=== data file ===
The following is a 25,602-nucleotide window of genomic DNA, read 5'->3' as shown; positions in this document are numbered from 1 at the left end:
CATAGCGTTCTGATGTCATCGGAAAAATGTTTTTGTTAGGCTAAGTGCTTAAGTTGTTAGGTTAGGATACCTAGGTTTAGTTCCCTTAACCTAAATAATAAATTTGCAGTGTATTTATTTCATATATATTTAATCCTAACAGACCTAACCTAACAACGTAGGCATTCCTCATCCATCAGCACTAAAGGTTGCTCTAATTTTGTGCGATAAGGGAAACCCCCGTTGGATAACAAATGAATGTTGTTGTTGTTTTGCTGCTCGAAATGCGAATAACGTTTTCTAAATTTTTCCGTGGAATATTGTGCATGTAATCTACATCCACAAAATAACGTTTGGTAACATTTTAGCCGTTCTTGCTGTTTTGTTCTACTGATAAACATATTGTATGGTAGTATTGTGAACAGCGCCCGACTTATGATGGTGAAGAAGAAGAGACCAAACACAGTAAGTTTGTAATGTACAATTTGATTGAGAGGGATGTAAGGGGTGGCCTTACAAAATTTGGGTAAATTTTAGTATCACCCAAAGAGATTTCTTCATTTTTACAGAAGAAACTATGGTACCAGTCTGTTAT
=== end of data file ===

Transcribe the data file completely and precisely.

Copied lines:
The following is a 25,602-nucleotide window of genomic DNA, read 5'->3' as shown; positions in this document are numbered from 1 at the left end:
CATAGCGTTCTGATGTCATCGGAAAAATGTTTTTGTTAGGCTAAGTGCTTAAGTTGTTAGGTTAGGATACCTAGGTTTAGTTCCCTTAACCTAAATAATAAATTTGCAGTGTATTTATTTCATATATATTTAATCCTAACAGACCTAACCTAACAACGTAGGCATTCCTCATCCATCAGCACTAAAGGTTGCTCTAATTTTGTGCGATAAGGGAAACCCCCGTTGGATAACAAATGAATGTTGTTGTTGTTTTGCTGCTCGAAATGCGAATAACGTTTTCTAAATTTTTCCGTGGAATATTGTGCATGTAATCTACATCCACAAAATAACGTTTGGTAACATTTTAGCCGTTCTTGCTGTTTTGTTCTACTGATAAACATATTGTATGGTAGTATTGTGAACAGCGCCCGACTTATGATGGTGAAGAAGAAGAGACCAAACACAGTAAGTTTGTAATGTACAATTTGATTGAGAGGGATGTAAGGGGTGGCCTTACAAAATTTGGGTAAATTTTAGTATCACCCAAAGAGATTTCTTCATTTTTACAGAAGAAACTATGGTACCAGTCTGTTAT